The differences in the lows between onboard and my DacMagic (or even onboard and Auzentech X-Fi Forte) are night and day. That's not even taking into consideration of the blatant EMI when listening through onboard. I can even hear the difference between the different phase settings on my DacMagic. Maybe my onboard is particularly poor? I don't know, I don't exactly see what motherboards do to prevent EMI, yet EMI is perfectly audible at high volumes which is why I had to buy my Forte in the first place. My Forte even had some EMI, which is why I moved onto the DacMagic. The DacMagic has no EMI.

This article is suggesting that the hissing on my onboard at high volumes is in my head? Lol.

Something also obvious: Any decent headphones at high volumes simply aren't getting enough power from onboard ports. We're not talking placebo : we are talking science. The sound stage, bass, and a multitude of other aspects of the sound would be completely altered in comparison to a properly amplified port (which the DAC they tested had). I'm not sure if they tested headphones that benefited from amplification, but obviously most decent headphones do so it would make sense to test these, right? Plug my SR-225i's into a Realtek port and turn up the volume all the way - you will hear NO bass. Hell, they don't even get loud enough to enjoyably listen to. Plug them into my DacMagic or Forte and suddenly I can hear bass that wasn't there previously. Not placebo, but common sense - Realtek ports can only deliver so much power.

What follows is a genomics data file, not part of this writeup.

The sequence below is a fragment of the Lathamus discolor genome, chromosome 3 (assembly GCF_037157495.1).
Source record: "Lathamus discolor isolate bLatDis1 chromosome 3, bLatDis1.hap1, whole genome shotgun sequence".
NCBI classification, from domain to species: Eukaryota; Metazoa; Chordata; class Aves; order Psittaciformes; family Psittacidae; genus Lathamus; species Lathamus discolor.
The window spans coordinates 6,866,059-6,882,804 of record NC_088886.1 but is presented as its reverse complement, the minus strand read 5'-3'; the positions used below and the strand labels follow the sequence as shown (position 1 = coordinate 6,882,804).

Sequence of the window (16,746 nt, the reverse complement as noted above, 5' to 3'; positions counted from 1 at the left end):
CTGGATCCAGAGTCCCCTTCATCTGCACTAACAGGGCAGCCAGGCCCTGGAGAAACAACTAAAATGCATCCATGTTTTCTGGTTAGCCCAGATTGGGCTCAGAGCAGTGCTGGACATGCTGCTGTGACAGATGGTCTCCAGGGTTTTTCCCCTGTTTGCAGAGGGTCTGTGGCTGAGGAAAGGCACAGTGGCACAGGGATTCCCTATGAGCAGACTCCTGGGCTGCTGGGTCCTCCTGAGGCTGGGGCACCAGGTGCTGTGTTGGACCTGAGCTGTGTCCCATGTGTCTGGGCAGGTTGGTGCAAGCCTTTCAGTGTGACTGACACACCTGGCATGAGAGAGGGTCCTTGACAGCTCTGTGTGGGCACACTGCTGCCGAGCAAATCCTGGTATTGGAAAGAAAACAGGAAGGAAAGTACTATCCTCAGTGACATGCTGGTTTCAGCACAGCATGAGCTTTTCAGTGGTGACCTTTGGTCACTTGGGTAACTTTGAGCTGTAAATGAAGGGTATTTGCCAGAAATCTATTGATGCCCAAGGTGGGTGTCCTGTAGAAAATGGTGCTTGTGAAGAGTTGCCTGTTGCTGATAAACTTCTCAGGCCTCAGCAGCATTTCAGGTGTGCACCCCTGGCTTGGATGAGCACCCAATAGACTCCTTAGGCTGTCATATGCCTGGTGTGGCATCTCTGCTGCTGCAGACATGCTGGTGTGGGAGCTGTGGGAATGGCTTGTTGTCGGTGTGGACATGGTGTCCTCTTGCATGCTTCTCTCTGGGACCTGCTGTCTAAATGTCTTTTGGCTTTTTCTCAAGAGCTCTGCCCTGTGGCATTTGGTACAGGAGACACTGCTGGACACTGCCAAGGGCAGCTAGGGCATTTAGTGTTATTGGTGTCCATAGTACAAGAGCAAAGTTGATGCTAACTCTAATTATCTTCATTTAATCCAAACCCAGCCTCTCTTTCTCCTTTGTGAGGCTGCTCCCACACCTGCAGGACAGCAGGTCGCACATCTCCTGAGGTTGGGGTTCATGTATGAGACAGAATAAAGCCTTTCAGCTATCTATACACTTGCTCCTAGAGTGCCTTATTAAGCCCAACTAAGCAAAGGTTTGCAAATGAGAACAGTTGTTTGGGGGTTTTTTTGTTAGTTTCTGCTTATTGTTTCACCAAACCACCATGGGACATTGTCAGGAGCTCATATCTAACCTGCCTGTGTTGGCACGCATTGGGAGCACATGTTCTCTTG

#7 Posted by MlauTheDaft (3356 posts) -

I would've liked if ALC1150 was included, since that's what I have.